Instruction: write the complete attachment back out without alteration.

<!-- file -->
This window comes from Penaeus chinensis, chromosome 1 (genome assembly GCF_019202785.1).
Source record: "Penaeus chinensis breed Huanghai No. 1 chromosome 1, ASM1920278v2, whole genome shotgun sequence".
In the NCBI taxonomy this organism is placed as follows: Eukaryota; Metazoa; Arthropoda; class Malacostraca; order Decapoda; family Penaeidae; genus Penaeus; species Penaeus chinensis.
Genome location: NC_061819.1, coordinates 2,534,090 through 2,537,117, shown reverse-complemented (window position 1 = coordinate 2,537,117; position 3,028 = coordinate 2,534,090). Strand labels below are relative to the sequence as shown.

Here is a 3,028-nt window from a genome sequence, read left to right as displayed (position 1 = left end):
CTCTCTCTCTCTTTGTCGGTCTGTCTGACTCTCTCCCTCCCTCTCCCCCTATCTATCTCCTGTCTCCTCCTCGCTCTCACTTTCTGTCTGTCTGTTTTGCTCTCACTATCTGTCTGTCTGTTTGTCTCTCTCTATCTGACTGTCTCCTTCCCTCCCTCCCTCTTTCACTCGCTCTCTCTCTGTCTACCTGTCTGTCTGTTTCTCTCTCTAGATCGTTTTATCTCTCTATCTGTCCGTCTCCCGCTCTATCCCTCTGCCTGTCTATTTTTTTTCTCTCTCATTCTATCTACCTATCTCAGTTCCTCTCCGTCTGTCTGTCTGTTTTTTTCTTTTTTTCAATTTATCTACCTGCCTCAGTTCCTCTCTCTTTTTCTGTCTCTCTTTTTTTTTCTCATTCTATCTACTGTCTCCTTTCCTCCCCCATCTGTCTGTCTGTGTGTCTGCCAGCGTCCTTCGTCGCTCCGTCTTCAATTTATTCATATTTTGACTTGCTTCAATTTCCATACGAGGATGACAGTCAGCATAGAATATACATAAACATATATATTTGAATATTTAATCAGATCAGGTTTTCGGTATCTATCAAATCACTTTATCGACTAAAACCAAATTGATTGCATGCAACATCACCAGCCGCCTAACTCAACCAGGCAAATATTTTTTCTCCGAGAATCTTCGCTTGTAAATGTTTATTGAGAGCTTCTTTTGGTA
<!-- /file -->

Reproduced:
This window comes from Penaeus chinensis, chromosome 1 (genome assembly GCF_019202785.1).
Source record: "Penaeus chinensis breed Huanghai No. 1 chromosome 1, ASM1920278v2, whole genome shotgun sequence".
In the NCBI taxonomy this organism is placed as follows: Eukaryota; Metazoa; Arthropoda; class Malacostraca; order Decapoda; family Penaeidae; genus Penaeus; species Penaeus chinensis.
Genome location: NC_061819.1, coordinates 2,534,090 through 2,537,117, shown reverse-complemented (window position 1 = coordinate 2,537,117; position 3,028 = coordinate 2,534,090). Strand labels below are relative to the sequence as shown.

Here is a 3,028-nt window from a genome sequence, read left to right as displayed (position 1 = left end):
CTCTCTCTCTCTTTGTCGGTCTGTCTGACTCTCTCCCTCCCTCTCCCCCTATCTATCTCCTGTCTCCTCCTCGCTCTCACTTTCTGTCTGTCTGTTTTGCTCTCACTATCTGTCTGTCTGTTTGTCTCTCTCTATCTGACTGTCTCCTTCCCTCCCTCCCTCTTTCACTCGCTCTCTCTCTGTCTACCTGTCTGTCTGTTTCTCTCTCTAGATCGTTTTATCTCTCTATCTGTCCGTCTCCCGCTCTATCCCTCTGCCTGTCTATTTTTTTTCTCTCTCATTCTATCTACCTATCTCAGTTCCTCTCCGTCTGTCTGTCTGTTTTTTTCTTTTTTTCAATTTATCTACCTGCCTCAGTTCCTCTCTCTTTTTCTGTCTCTCTTTTTTTTTCTCATTCTATCTACTGTCTCCTTTCCTCCCCCATCTGTCTGTCTGTGTGTCTGCCAGCGTCCTTCGTCGCTCCGTCTTCAATTTATTCATATTTTGACTTGCTTCAATTTCCATACGAGGATGACAGTCAGCATAGAATATACATAAACATATATATTTGAATATTTAATCAGATCAGGTTTTCGGTATCTATCAAATCACTTTATCGACTAAAACCAAATTGATTGCATGCAACATCACCAGCCGCCTAACTCAACCAGGCAAATATTTTTTCTCCGAGAATCTTCGCTTGTAAATGTTTATTGAGAGCTTCTTTTGGTA